• Friday, Aug 19, 2022
  • Last Update : 04:24 pm

'One Direction' singer Harry Styles shamed for wearing a dress

  • Published at 08:16 pm November 17th, 2020
Harry Styles Colected

Conservative commentators, Candance Owens and Ben Shapiro, took this opportunity to declare that masculinity is under attack in the West

Harry Styles graced the cover of Vogue as the first man to do so in 127 years, and took the internet by storm. 

The 26-year-old singer defied gender rules by wearing a dress after being inspired by the fearlessly flamboyant looks of his icons such as Prince, David Bowie, Freddie Mercury, Elton John and Elvis Presley.

While fans of the former One Direction heartthrob went gaga over his Vogue cover dress, a few were reluctant to embrace Styles' gender-defying looks. 

One of them is the conservative commentator Candce Owens, who equated wearing a dress with being weak and warned against the alleged advance of Marxism into the West.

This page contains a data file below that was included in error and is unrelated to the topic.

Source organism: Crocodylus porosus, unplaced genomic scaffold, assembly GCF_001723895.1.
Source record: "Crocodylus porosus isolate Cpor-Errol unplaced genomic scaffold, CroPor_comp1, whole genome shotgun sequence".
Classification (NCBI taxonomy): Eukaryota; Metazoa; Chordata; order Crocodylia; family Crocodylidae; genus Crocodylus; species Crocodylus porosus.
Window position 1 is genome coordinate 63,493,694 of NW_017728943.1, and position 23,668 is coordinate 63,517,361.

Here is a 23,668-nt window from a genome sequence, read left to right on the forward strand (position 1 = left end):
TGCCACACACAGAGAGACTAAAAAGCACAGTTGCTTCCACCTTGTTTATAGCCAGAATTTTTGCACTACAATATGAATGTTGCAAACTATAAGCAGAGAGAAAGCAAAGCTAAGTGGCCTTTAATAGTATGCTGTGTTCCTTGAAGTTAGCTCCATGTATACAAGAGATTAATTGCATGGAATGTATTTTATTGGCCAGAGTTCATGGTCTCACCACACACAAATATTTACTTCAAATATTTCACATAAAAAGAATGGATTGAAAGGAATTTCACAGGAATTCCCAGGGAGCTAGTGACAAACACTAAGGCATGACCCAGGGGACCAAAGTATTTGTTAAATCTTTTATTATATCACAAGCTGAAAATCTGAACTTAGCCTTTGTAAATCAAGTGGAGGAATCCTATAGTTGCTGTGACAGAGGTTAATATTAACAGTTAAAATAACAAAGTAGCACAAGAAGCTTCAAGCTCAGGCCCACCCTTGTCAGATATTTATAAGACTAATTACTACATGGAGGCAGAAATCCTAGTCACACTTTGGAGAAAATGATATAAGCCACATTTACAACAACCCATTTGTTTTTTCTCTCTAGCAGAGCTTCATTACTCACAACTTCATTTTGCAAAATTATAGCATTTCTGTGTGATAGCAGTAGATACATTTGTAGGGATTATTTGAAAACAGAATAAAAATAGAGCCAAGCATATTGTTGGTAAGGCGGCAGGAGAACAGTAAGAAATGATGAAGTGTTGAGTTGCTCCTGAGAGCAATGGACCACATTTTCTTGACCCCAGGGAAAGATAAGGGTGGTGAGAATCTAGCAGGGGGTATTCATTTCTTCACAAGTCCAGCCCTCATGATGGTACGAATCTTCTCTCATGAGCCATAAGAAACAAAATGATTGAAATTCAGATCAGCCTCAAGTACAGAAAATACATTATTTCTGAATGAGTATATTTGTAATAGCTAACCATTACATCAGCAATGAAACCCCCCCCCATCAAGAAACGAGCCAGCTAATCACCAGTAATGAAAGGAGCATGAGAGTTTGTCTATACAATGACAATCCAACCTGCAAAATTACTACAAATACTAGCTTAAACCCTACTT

"There is no society that can survive without strong men. The East knows this. In the west, the steady feminization of our men at the same time that Marxism is being taught to our children is not a coincidence. It is an outright attack. Bring back manly men."

Director Olivia Wilde hit back at Owens along with Styles' scores of fans. 

"You're pathetic," Wilde tweeted. The actor-turned director is currently working with the One Direction singer in her upcoming film Don't Worry, Darling, which would mark Styles' second big screen appearance after Dunkirk.

Also Read - David Fincher slams ‘Joker,’ plans new series on cancel culture

Conservative pundit, Ben Shapiro, voiced support for Owens and retweeted, “Anyone who pretends this is not a referendum on masculinity for men to don floofy dresses is treating you like a full-on idiot.”

"I think that there is nothing more manly than a man being so secure with his masculinity that he can wear a dress," a fan argued.

Many on Twitter were patient enough to school the US rightwingers about men's fashion from a historical perspective by pointing out that men traditionally donned gender-blurring outfits from the Middle East to Scotland while successfully preserving their masculinity.